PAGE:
Research Topic

Visual handicap, cortical plasticity and rehabilitation

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About this Research Topic

Visual handicap can affect both sensory and motor aspects of visual function. According to the WHO, sensory visual handicap affects as much as 285 million people of all ages worldwide: 86% have low vision while 14% are totally blind (http://www.who.int/mediacentre/factsheets/fs282/en/). And the incidence of ...

Visual handicap can affect both sensory and motor aspects of visual function. According to the WHO, sensory visual handicap affects as much as 285 million people of all ages worldwide: 86% have low vision while 14% are totally blind (http://www.who.int/mediacentre/factsheets/fs282/en/). And the incidence of visual dysfunctions continues to grow inexorably especially because of ageing. Thus visual handicap constitutes a major medical and socio-economic challenge for now and the future.

The origins of visual disorders are numerous because the etiologies are multiple: innate or acquired, peripheral or central, early or late... Most acquired visual impairments (e.g. age-related macular degeneration (AMD), diabetes related low vision, glaucoma…) could be avoided although a lot research remains to be done. Nevertheless, very promising fundamental and clinical results have been obtained over the past decade concerning many visual disorders even in innate conditions. Implicated mechanisms from the retina to the cortex are also better understood. Furthermore, innovative methods to rehabilitate vision are under development.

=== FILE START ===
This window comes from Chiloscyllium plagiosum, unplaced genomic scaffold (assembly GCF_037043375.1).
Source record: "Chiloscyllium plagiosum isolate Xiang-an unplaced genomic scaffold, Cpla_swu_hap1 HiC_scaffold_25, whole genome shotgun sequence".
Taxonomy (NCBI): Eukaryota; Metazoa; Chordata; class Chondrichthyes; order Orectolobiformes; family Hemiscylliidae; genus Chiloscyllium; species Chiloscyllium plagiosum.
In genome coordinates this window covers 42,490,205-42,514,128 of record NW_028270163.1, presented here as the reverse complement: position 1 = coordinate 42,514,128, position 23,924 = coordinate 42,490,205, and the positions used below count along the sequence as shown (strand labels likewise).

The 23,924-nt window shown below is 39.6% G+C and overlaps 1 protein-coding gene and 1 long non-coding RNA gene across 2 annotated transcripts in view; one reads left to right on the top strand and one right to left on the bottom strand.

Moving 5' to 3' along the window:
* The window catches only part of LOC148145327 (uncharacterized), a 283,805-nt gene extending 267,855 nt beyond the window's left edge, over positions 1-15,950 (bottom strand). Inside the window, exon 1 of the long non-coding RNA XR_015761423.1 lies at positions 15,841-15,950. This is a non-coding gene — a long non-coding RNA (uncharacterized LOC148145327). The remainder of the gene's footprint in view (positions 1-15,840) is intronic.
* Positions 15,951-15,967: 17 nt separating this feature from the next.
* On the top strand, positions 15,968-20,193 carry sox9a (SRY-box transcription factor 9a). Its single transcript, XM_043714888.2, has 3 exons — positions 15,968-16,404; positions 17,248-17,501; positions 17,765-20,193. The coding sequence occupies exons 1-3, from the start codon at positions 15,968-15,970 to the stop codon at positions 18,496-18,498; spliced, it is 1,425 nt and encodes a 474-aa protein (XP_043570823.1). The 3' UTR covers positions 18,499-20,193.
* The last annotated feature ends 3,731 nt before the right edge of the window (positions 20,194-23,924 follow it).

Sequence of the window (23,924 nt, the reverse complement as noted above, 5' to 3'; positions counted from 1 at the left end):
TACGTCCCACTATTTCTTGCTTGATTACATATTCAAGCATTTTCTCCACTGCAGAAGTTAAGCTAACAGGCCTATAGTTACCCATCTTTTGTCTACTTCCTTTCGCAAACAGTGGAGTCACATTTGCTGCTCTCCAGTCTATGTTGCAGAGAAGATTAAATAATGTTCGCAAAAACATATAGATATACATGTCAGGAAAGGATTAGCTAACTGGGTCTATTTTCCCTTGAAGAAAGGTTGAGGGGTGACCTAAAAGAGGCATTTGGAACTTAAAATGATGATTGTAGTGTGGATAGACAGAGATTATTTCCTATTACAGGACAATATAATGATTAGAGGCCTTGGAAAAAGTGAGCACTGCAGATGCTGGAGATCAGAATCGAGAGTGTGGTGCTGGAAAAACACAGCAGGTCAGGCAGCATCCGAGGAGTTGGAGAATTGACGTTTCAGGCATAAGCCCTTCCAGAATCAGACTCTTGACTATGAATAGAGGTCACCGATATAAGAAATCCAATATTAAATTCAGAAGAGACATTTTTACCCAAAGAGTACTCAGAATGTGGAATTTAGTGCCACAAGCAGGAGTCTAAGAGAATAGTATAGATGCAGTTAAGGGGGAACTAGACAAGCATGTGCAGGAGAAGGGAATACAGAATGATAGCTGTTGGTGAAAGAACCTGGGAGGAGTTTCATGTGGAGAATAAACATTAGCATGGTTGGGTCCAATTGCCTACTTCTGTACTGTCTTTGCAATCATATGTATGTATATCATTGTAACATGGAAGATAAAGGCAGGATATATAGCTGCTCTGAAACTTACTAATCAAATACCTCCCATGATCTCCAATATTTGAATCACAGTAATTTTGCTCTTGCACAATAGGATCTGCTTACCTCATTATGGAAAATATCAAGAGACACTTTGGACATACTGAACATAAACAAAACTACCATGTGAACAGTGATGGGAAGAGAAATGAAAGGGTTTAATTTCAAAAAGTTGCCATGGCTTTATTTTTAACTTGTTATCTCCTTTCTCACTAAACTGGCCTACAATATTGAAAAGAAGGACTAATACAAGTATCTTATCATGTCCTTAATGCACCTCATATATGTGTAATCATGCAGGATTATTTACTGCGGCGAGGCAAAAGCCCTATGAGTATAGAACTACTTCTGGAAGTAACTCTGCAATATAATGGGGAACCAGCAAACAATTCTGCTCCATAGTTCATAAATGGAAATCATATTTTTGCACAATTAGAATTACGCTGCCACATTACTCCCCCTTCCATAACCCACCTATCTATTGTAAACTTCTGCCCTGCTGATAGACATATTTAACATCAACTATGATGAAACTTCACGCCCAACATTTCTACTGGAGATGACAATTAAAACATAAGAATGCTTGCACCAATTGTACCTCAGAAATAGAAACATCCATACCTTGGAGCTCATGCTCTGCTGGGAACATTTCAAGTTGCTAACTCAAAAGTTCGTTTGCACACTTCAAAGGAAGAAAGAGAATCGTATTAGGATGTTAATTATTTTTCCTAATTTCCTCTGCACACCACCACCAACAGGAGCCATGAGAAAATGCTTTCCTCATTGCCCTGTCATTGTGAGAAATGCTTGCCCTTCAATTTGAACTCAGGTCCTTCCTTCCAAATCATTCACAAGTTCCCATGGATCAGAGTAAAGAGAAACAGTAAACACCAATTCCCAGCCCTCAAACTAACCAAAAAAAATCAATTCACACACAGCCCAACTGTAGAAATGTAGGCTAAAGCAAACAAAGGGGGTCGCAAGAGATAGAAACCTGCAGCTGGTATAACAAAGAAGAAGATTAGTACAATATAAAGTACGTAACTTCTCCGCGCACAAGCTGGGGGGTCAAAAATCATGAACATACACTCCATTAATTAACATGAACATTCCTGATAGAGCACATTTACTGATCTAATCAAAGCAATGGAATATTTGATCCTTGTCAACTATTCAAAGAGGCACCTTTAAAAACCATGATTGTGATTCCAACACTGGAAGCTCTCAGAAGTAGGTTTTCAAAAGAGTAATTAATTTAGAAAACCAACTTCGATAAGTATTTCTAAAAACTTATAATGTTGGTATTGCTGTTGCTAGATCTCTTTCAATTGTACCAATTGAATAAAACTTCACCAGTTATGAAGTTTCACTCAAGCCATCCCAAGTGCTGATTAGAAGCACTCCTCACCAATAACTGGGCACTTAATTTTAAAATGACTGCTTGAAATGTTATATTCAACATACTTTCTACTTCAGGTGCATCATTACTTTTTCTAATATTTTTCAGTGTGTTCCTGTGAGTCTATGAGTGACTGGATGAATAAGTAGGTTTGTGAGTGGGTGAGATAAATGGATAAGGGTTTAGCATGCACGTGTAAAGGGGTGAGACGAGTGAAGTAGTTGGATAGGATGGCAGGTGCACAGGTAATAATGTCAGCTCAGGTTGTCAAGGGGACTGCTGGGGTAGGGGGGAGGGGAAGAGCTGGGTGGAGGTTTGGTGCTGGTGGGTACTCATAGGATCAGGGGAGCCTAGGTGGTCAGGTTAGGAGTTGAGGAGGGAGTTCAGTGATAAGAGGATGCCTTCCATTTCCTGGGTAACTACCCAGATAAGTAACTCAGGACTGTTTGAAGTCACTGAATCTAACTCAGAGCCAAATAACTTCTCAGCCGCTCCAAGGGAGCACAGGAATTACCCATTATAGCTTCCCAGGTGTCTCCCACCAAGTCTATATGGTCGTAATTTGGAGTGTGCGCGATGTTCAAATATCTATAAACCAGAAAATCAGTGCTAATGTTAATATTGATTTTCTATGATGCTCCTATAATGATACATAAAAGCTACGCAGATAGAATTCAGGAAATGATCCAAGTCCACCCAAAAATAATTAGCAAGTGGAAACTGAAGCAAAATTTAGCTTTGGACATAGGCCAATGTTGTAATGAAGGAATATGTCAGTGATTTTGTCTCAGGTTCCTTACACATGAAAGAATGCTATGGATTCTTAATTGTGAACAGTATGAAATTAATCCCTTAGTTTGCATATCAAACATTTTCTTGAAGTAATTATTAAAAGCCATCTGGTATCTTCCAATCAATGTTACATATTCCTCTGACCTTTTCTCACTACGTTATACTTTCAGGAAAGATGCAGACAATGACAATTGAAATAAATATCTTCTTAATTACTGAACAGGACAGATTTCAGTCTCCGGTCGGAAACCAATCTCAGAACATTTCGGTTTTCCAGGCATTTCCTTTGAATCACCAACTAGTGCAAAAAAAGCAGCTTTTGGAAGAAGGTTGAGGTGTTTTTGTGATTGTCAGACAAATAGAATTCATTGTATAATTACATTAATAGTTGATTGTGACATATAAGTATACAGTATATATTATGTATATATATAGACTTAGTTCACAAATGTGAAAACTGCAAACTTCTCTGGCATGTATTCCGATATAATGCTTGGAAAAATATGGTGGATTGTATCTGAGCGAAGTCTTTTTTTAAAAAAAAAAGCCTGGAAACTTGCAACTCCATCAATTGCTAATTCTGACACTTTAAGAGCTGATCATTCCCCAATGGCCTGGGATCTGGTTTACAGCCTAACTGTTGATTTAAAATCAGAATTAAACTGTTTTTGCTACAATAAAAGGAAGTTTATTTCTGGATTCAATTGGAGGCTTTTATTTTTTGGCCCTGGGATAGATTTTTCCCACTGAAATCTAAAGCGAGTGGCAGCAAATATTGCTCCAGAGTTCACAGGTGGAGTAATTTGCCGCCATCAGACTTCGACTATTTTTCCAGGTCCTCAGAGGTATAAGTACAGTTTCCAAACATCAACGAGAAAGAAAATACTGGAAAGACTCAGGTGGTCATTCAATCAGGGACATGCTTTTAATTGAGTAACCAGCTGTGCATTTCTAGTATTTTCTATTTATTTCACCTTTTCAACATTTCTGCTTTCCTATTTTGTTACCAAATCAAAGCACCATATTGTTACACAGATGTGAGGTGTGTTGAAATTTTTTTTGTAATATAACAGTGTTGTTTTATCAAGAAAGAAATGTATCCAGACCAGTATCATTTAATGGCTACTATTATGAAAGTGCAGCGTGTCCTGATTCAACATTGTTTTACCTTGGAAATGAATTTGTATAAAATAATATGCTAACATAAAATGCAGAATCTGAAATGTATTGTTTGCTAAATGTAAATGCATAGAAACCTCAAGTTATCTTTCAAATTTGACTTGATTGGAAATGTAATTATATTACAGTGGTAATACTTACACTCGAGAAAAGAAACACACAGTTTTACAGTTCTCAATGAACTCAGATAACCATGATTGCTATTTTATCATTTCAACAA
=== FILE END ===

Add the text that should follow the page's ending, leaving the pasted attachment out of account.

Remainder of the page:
This research topic aims precisely to review the most recent findings illustrating this dynamic progress, from improved comprehension of visual handicaps to new therapies through medical and technical innovations. A particular emphasis will be put here on studies that make the link between visual handicap, cortical plasticity and rehabilitation, with cortical plasticity (assessed by imaging techniques) resulting from visual disorders itself and/or rehabilitation techniques or therapies. It is indeed the global management of visual handicaps from basic research to clinical treatments and rehabilitation, from the eyes to the brain, which will help to improve the treatment of visual impairment.

As examples, the following subjects will be approached:

• Retinal low vision or blindness and retinal therapies. The use of gene therapy, biotherapies, cell transplants, optogenetic methods or retinal prostheses will be included here, along with the related plasticity in visual cortex and the resulting perceptive performances.
• Total early retinal blindness and compensation through the other senses. This will include for example the cross-modal plasticity that develops in visual cortex through audition and the related inter-modal substitutive devices that are presently under development to help blind people to navigate in space.
• How the knowledge of the molecular mechanisms that subtend plasticity in visual cortex may help to restore vision? This will include for example the mechanisms that open and close the critical period in visual cortex during development.
• Injuries in the visual system beyond the eyes and resulting visual perceptive diseases. Visual handicaps resulting from brain injuries and the use of perceptual learning to rehabilitate vision will be included here.
• Impaired eye movements, cortical plasticity and rehabilitation. This topic might include the case of the perceptive deficits that result from strabismus (such as amblyopia and/or loss of binocular vision) and the use of binocular training and/or trans-cranial brain stimulation to restore vision through cortical plasticity.


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